I really appreciated this post, and I’m glad that I get the opportunity to comment on it. At the end of the day, I think that I am of the opinion that John Oliver’s behavior does more good than harm for the policy-making world. I think that by employing sarcasm, snark, and satire, John Oliver is able to present himself as an honest figure who tells it like it is, and someone who people of certain backgrounds should trust. More than that, I think that this persona allows John Oliver to discuss the news in a captivating and entertaining way, in an era where people have no shortage of options when it comes to deciding where they want to get their information from.

    While I agree with you that insulting people may not be the best way to prove one’s point in the policymaking arena, I don’t think that’s necessarily Oliver’s burden. In my mind, John Oliver is able to effectively express the importance of certain political issues to the viewing public, and inspire them to push for the actual policy change. Because of this, I think of John Oliver as someone who is adjacent to the policymaking process, rather than someone who is necessarily embedded in it.

    – Brandon James

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  2. Hey Currie,
    I really enjoyed how your article highlights the need for better media as part of the broader policy process. Making sure that the general population has accurate and comprehensive information about issues is key in voting, advocacy, and informing public pressure initiatives to shape policy. When John Oliver and other similar “late-night” shows ridicule or isolate certain groups of people, it inherently turns a segment of the population away. Especially in the modern era of fake news and twitter trolling, we must prioritize re-legitimizing more concrete and established media structures. I think the prevalence and impact of “pop media/news” is growing at an exponential rate without society properly vetting the potential negative outcomes. Hosts like John Oliver and Trevor Noah at the end of the day are fundamentally not journalists, they are comedians and as such focus chiefly on comedy, not news. While they are a good additional sources/alternate perspectives, we need to have some primary level of objectivity, that more traditional media structures used to provide, in our society that does not often isolate or comedically target a certain group.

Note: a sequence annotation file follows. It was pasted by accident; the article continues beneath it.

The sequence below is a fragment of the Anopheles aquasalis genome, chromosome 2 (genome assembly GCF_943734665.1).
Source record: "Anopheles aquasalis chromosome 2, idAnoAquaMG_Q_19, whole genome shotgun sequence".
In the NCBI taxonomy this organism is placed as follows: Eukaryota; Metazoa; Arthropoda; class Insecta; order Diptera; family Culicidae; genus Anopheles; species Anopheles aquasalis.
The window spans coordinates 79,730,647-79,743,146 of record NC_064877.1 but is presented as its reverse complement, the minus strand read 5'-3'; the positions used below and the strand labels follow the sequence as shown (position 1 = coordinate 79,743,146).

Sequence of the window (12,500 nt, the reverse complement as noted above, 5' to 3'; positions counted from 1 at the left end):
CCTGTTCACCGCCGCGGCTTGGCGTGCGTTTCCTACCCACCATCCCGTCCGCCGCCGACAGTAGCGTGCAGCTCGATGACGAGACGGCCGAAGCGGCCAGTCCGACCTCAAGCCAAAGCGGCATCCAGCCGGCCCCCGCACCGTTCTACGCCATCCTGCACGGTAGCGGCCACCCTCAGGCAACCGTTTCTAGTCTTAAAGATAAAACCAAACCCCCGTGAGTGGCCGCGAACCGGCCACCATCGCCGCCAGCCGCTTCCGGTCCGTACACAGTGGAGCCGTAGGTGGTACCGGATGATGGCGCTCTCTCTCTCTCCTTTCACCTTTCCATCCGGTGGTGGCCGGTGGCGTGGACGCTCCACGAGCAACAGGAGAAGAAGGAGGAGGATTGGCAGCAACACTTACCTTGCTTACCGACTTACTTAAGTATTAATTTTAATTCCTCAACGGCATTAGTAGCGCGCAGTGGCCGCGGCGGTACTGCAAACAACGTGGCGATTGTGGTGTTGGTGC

– Satya

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  3. Hi Currie,
    While I agree that poking fun at people might not be the best way to make a call for change, the question of how ethical this tactic is is more complex than it appears. On the surface, it is easy to say that this alienates a group of people and is not kind and therefore it is not ethical to show people in a negative light. However, if we view this issue from a utilitarian standpoint, the positive effects seem to outweigh the negatives. Even if people are put off by Oliver’s comments, the only people who are directly affected were the six men on Fox to whom Oliver was referring. When those six people are compared to the number of people who are learning about social issues because of Oliver’s wit and sense of humor, it is clear to see that it is ethical under the utilitarian school of thought.

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  4. Hi Currie,
    This article takes on an interesting outlook and was an informative read. Although Oliver sometimes makes some unsavory jokes, he does play a significant role in informing people on policy issues. However, I would make the argument that he does not really aim to inform the general public but rather those with left-leaning views. His formula of political comedy and commentary has been successful for six seasons, so he and his staff likely do not see the need to steer the show in a more objective direction.